Equity in Education after COVID-19 Pandemic

Education 1

With the re-opening of schools, there is a need for pedagogic support for students belonging to the marginalized sections to help them acquire linguistic, numerical, and cognitive competencies.

In the aftermath of the pandemic, the contradiction between instrumentalism and morality as educational aims has reached the state of a full-blown crisis. This has percolated in the educational institutions as they are deeply implicated in, and affected by the wider erosion of morality, growing inequalities, and is harmed by a utilitarian approach. Studies have indicated that school closures had a significant negative impact on the learning levels of children, with children from disadvantaged backgrounds being affected more severely. This loss of learning is not simply the curricular learning that children would have acquired had the schools remained open. Rather, it also includes the abilities that children have forgotten due to the lack of usage, for example, the ability to read with understanding, the ability to write, and the ability to perform basic mathematical operations like addition and multiplication. This regression further compromises new learning since these abilities are foundational to all further learning.

Pandemic has disrupted educational practice in ways that are likely to limit students’ learning and achievement. Its impact has deepened disparities in educational opportunity and achievement, many of them generations in the making. Apart from the immediate risk of hunger and starvation and loss of dignity and powerlessness, the insecurity of livelihood, employment, and lack of adequate social security rendered them into helpless situations.

The educational backwardness of the Dalit communities is generally attributed to poverty and illiterate home environments prevailing among them. It has not only exacerbated the inequalities in educational access and attainment but has also made them even more visible. The global evidence suggests that job losses associated with COVID-19 are much more concentrated among individuals with low levels of human capital and those with vulnerable jobs with no tenure or security. The higher job losses for the subaltern groups could be due to differences in the level of human capital and due to the higher representation in vulnerable jobs. Schools are essential for children’s learning, health, safety, and well-being. For the most vulnerable children, school closures have deprived them of their one nutritious meal a day; children living in violent or dysfunctional family settings who rely on school to provide a safe, nurturing environment have also been cut off from this safety net. As most Indian states record a dip in COVID-19 cases, more and more states are announcing the reopening of schools and other educational institutions for in-person classes after more than a year-and-a-half of closure. While many such children eventually fell behind their counterparts in regular study and reading ability due to online education, some also ended up dropping out of schools to take up jobs to support their families to mitigate their pandemic-induced crisis. And as a known fact the “citadel of knowledge” is controlled by the upper castes, it becomes extremely difficult for Dalits, especially Dalit girls to venture into such a sphere. School closures have taken a drastic toll on them, at the cost of leaving their studies and marrying at an early age.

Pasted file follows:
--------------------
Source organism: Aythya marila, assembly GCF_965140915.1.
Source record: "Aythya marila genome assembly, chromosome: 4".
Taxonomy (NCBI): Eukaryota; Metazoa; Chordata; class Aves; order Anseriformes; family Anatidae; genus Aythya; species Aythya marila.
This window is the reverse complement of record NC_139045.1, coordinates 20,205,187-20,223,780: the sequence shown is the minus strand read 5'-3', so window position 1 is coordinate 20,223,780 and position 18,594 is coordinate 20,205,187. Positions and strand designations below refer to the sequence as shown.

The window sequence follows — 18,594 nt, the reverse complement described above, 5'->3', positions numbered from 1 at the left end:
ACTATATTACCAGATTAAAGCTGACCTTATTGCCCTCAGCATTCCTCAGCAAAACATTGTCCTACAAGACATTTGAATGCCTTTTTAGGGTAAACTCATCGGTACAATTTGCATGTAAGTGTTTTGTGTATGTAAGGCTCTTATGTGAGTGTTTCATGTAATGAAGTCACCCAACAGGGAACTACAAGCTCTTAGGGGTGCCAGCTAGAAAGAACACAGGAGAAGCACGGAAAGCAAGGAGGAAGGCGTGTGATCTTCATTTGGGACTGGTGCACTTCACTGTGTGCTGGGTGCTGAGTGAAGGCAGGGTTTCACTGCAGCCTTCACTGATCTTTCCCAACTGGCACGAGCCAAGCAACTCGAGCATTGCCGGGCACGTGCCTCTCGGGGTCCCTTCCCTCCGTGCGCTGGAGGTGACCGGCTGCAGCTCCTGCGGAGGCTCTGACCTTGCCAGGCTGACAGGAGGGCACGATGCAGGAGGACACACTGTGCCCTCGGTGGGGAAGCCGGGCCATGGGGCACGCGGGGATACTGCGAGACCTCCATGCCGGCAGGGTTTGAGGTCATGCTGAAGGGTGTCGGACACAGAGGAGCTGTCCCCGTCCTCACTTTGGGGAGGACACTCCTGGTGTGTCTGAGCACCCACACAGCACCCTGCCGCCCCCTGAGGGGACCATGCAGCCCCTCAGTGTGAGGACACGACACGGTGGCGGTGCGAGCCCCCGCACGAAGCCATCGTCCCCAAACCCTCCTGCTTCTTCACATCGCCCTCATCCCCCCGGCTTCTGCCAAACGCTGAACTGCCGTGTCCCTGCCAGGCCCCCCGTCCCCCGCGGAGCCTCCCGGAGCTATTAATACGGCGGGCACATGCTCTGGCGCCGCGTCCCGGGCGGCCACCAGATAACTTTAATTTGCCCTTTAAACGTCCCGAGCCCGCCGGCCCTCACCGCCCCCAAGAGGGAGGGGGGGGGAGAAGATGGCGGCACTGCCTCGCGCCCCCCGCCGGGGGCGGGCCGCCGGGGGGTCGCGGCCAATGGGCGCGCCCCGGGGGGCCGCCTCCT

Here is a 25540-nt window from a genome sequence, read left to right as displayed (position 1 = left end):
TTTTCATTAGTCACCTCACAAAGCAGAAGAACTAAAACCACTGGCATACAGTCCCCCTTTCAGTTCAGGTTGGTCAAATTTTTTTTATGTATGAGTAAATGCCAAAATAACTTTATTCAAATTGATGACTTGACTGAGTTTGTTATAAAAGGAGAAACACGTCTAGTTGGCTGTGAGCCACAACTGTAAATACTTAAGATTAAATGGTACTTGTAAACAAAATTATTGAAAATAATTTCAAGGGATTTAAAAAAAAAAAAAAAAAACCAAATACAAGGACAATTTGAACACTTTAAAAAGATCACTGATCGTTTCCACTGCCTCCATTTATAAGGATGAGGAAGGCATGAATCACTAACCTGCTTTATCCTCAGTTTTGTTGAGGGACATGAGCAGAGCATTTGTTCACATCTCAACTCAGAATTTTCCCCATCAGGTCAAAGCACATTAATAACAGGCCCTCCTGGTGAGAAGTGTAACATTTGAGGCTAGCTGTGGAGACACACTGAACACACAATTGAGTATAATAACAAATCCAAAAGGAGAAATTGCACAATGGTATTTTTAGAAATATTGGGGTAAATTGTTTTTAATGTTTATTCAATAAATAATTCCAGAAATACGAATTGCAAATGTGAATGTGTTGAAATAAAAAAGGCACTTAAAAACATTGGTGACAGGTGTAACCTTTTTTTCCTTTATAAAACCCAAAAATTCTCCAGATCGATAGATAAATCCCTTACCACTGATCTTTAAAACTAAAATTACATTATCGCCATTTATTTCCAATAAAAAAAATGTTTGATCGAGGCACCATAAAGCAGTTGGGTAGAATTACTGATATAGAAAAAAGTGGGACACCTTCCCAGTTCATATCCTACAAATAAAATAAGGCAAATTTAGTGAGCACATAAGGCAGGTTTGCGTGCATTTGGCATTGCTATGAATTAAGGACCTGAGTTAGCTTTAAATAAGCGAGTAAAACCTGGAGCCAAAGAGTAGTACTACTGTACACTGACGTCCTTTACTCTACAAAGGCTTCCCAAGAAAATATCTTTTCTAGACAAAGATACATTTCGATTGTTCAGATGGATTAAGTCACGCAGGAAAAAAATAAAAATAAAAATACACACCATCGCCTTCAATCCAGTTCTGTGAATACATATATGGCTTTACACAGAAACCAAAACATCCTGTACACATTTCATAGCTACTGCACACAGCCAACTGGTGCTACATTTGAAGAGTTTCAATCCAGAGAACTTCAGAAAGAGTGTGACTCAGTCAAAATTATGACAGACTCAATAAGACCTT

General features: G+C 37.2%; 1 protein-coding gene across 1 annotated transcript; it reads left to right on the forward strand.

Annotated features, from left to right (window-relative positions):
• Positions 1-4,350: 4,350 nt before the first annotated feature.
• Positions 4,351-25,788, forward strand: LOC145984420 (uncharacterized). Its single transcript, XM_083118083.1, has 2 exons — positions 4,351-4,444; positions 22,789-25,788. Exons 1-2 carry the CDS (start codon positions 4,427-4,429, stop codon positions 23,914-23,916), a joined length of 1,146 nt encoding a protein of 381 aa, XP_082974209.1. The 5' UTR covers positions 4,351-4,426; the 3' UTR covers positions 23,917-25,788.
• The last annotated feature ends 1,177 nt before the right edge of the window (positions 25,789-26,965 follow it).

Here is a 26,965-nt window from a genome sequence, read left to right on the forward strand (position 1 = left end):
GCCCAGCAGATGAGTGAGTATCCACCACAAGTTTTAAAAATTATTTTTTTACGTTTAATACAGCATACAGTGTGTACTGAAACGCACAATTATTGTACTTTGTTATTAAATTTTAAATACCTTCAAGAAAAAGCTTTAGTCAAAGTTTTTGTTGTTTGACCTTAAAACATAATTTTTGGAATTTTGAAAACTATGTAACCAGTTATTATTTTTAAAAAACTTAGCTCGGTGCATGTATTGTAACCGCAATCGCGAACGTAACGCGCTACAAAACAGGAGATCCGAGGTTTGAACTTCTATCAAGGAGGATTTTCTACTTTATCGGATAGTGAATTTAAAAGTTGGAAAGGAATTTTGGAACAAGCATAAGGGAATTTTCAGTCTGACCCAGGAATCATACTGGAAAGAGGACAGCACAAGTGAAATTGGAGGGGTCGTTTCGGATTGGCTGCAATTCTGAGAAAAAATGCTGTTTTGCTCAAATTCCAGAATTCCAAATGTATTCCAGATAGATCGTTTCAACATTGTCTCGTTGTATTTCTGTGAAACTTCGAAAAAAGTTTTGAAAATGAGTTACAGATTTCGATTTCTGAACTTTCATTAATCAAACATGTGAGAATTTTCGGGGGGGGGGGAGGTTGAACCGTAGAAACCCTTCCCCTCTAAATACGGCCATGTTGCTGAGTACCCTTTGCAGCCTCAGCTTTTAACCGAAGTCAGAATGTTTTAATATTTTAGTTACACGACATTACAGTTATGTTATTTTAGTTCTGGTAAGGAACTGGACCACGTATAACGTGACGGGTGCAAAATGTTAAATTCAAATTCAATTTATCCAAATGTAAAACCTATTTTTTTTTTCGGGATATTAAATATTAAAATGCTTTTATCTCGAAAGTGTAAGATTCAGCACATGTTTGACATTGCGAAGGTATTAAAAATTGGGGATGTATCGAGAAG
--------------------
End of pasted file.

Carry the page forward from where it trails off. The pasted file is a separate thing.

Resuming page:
The formal school has failed to consciously intervene in favour of socially discriminated and educationally backward groups such as the Dalits. The institution does not appear to significantly provide adequate academic support that children from disadvantaged backgrounds clearly need if they are to successfully chart the educational mainstream. Schools are yet to ensure equity in education for Dalit children. In the overall context of inadequate public resources for schooling, greater privatization of ‘quality’ education for the elite, and the search for non-formal alternatives for the educationally backward, it is likely that socially and economically disadvantaged groups will suffer greater neglect. Unless the present state of formal education is brought centre stage and the issue of equity in education is squarely addressed, we will continue to witness the abdication by the state of its social responsibility in education.

Education was advocated for a variety of reasons like bettering child care and proper child development being one of the many motives. Raising children well was viewed as essential for community upliftment and well-being. As an instrument of substantive equality for Dalits, education was first and foremost a vehicle for acquiring self-respect, dignity, and humanity, and for contesting the existing relations of power. It was the key strategy for moving out of positions of unfreedom, dependency, and servility. The material value of education lay in its capacity to develop new skills and abilities that would equip the marginalised lot to gain rightful access to new occupations and material resources. This further increased the importance of accessing education, which became the singular focus of their struggle activity. As schools reopen, governments must nurture the development and well-being of every student, especially the marginalized children when they return to the classroom, by ensuring comprehensive services including remedial learning, health and nutrition, and mental health and protection measures. As social reformer Jyotirao Phule once remarked, “Without education, knowledge is lost; without knowledge, development is lost; without development, wealth is lost; without wealth, Shudras are ruined.” 

Pallavi Sanil is an independent researcher, keen on social, gender and human rights issues.


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